Oct 12, 2008
Billionaire retailer Green shops for a bargain
Oct 12, 2008
By Mark Potter
LONDON (Reuters) - Retailer Philip Green has made billions by spotting bargains and putting his own money on the line. Now he is looking for a deal to take control of swathes of Icelandic investor Baugur's shopping empire.
Green, who already owns fashion chain Top Shop and department stores operator Bhs, said on Saturday he was in talks with Baugur, Icelandic banks and the government of the crisis-hit north Atlantic island to take on much of Baugur's debt.
This could give him effective control of Baugur's retail empire, which includes fashion brand Karen Millen, House of Fraser department stores and Hamley's toy store, and seal his status as undisputed king of Britain's shopping streets.
Green told Reuters he would use his own money to take on what is estimated to be over 1 billion pounds of debt, not for the first time putting his own cash on the line.
Most famously Green has tried, and failed, twice to buy landmark British clothing and foods group Marks & Spencer, each time offering to foot some of the bill himself.
The second offer, pitched at 400 pence a share, confirmed his eye for a bargain. Within three years Marks & Spencer (M&S) shares, under the stewardship of rival Stuart Rose, hit a record high of 759 pence.
M&S was the one that got away. But plenty of other struggling businesses have been bought at cut prices and turned into big money-spinners by the 56-year-old who, according to the Sunday Times' Rich List for 2008, is Britain's ninth wealthiest man with a fortune of over 4.3 billion pounds.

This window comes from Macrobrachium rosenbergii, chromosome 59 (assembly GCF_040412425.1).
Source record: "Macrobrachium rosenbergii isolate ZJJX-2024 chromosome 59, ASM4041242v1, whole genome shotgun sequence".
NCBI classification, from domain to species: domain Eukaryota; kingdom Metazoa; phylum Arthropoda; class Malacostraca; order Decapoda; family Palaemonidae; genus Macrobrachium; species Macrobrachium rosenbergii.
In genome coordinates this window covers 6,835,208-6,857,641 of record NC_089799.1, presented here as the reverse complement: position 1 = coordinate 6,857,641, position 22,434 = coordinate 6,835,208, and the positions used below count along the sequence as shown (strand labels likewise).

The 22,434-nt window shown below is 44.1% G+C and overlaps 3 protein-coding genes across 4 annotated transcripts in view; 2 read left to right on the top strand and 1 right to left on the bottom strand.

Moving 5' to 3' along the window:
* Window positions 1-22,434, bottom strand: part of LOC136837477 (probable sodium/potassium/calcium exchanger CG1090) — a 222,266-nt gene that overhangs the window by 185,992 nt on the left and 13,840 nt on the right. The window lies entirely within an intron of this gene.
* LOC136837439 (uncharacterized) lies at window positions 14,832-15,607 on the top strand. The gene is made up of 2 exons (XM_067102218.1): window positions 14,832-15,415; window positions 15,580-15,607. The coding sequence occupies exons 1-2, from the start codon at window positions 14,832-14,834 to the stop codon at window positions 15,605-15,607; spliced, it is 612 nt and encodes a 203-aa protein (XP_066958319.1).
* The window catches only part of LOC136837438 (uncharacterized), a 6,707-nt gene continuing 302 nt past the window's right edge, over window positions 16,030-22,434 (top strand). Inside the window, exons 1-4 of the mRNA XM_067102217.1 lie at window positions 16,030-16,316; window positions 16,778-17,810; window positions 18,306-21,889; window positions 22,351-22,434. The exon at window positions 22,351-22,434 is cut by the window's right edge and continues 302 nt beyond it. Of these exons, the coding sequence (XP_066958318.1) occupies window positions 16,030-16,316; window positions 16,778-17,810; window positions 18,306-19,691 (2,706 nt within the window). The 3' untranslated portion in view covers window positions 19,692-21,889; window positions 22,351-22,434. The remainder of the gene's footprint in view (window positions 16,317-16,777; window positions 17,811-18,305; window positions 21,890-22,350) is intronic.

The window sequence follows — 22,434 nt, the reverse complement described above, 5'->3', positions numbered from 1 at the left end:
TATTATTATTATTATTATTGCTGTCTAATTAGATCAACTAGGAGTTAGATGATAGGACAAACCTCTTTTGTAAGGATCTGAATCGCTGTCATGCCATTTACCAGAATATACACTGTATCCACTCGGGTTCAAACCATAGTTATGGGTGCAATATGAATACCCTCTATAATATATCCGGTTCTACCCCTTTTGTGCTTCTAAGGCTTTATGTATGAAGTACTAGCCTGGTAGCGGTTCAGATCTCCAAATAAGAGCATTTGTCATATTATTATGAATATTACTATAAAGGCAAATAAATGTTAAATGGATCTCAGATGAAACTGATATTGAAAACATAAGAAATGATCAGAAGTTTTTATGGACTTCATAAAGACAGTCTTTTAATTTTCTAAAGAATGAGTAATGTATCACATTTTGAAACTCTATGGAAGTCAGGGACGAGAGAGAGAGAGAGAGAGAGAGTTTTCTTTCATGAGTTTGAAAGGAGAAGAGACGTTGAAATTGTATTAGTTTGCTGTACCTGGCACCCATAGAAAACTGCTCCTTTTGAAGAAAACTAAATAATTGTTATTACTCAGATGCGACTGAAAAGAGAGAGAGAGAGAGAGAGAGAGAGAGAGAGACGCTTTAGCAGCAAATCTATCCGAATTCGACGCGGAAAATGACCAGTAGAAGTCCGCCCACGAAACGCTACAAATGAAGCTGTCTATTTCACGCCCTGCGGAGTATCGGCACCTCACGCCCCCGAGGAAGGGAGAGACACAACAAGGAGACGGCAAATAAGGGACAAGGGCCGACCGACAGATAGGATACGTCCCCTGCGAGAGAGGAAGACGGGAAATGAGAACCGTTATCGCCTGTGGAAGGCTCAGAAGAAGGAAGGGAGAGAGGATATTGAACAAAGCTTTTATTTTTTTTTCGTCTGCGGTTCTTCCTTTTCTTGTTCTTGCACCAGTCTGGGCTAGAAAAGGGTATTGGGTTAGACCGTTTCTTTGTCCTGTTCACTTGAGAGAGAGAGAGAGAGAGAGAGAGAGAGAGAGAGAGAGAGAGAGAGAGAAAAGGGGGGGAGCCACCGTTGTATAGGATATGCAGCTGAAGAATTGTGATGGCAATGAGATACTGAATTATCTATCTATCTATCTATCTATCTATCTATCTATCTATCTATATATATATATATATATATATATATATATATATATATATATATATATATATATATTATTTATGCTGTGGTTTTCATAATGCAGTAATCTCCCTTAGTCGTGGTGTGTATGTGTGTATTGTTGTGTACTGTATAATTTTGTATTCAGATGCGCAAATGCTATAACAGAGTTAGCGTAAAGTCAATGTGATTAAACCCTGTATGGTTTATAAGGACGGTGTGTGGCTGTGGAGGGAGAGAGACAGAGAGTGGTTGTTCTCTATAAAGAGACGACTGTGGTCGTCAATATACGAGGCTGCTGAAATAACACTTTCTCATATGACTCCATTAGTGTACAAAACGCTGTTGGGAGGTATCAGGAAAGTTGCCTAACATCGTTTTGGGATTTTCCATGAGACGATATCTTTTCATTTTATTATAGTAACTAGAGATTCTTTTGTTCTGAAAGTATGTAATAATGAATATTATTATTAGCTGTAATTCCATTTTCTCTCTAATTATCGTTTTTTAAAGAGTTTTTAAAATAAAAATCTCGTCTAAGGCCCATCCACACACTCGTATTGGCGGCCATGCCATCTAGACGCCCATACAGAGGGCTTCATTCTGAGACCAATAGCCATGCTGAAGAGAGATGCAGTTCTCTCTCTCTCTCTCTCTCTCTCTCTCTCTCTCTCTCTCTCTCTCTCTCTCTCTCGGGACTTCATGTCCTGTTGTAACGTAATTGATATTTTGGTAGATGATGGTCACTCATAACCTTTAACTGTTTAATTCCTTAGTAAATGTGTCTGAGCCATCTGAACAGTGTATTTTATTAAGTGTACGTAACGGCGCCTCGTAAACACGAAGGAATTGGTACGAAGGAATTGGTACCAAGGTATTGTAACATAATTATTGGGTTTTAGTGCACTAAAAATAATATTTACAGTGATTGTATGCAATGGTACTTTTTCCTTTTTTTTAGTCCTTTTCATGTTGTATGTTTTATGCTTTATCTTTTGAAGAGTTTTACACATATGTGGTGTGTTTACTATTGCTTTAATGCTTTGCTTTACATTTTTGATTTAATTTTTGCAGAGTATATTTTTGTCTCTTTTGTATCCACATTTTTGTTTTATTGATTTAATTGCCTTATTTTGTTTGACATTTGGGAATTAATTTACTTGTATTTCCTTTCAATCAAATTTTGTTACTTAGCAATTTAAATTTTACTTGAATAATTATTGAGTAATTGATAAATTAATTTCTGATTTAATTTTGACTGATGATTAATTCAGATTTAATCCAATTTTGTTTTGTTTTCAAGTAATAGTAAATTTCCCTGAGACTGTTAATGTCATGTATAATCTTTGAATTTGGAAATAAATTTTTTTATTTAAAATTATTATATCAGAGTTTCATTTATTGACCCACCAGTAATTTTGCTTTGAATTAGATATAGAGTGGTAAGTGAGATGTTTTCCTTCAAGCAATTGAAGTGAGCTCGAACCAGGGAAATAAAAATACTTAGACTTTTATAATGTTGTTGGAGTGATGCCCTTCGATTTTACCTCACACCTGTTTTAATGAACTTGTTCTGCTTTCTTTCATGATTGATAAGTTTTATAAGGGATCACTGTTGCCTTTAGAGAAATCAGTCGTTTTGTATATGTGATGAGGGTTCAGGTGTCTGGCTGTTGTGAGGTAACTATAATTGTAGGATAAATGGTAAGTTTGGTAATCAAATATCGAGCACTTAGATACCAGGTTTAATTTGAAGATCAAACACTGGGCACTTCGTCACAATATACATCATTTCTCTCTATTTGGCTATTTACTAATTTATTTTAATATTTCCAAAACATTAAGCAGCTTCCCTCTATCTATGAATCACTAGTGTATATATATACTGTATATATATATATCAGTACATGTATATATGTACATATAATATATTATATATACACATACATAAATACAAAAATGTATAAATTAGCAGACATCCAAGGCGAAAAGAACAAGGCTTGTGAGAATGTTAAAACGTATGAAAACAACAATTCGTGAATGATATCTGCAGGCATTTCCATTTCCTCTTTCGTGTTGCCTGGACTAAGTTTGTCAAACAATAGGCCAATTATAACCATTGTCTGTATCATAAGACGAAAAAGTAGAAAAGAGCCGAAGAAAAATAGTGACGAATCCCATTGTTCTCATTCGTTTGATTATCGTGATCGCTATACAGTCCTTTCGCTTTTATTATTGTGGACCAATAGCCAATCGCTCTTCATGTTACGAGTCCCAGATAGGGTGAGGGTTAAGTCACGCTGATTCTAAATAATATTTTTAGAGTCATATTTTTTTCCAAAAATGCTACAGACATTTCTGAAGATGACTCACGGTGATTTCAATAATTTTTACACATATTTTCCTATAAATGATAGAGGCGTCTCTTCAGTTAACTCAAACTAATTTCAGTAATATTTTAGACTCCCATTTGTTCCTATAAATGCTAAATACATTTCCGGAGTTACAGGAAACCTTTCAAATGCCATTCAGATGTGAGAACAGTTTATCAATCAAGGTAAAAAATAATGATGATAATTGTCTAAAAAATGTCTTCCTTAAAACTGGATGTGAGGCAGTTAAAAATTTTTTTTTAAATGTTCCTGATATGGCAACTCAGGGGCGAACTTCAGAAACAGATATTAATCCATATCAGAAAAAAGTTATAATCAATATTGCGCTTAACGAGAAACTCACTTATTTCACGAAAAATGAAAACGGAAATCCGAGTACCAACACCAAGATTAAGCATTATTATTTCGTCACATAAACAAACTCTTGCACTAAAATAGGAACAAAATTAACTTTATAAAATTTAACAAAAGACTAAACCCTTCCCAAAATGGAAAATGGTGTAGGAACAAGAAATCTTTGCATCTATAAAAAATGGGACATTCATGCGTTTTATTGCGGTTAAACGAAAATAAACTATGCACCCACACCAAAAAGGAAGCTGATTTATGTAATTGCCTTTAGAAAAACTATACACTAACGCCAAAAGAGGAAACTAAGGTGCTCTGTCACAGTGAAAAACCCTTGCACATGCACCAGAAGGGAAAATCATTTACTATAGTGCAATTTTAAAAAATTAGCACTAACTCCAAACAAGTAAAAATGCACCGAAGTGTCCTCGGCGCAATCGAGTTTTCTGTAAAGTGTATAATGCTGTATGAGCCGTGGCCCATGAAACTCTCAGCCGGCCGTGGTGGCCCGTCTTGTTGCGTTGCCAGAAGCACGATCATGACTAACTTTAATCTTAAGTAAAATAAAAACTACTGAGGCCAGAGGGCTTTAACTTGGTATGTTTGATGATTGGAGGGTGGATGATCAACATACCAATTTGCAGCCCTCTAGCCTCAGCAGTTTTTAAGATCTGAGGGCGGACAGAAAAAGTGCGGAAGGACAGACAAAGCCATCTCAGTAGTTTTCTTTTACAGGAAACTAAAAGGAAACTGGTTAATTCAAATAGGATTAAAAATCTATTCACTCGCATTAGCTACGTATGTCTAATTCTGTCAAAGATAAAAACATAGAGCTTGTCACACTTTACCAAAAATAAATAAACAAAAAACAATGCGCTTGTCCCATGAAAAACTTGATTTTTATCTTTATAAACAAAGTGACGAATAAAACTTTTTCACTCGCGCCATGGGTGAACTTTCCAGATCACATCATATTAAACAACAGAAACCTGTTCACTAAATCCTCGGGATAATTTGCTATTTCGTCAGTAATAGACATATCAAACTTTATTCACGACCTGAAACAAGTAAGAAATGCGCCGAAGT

Green's first million came from buying failing fashion chain Jean Jeannie. He negotiated a repayments freeze with its main banks while he turned the business around and eventually sold it for a big profit.
His biggest success so far proved to be buying ailing department store chain Bhs for 200 million pounds in 2000, putting up about a quarter of the money himself. Within two years the group was making a profit almost the same size as the purchase price.
In 2002 he snapped up Arcadia, the fashion group that houses Top Shop, Dorothy Perkins and Burton. Three years later that business paid him a dividend of 1.2 billion pounds, the biggest payout to an individual in British corporate history.
Now his companies account for over 2,500 of the stores on Britain's shopping streets and malls.
Green left school at 15 and never went to formal business school. But he is prepared to put his own money into teaching the others the secret of his success as a major sponsor of further education establishment The Fashion Retail Academy.
He has also lavished money on family and friends.
For his 50th birthday he flew around 200 guests in a chartered Boeing 747 to a hotel in Cyprus for a three-day toga party, where they were serenaded by Tom Jones and Rod Stewart.
In May 2007, after the disappearance of British girl Madeleine McCann in Portugal, Green also donated 250,000 pounds as a reward for any useful public information.
(Editing by Greg Mahlich)
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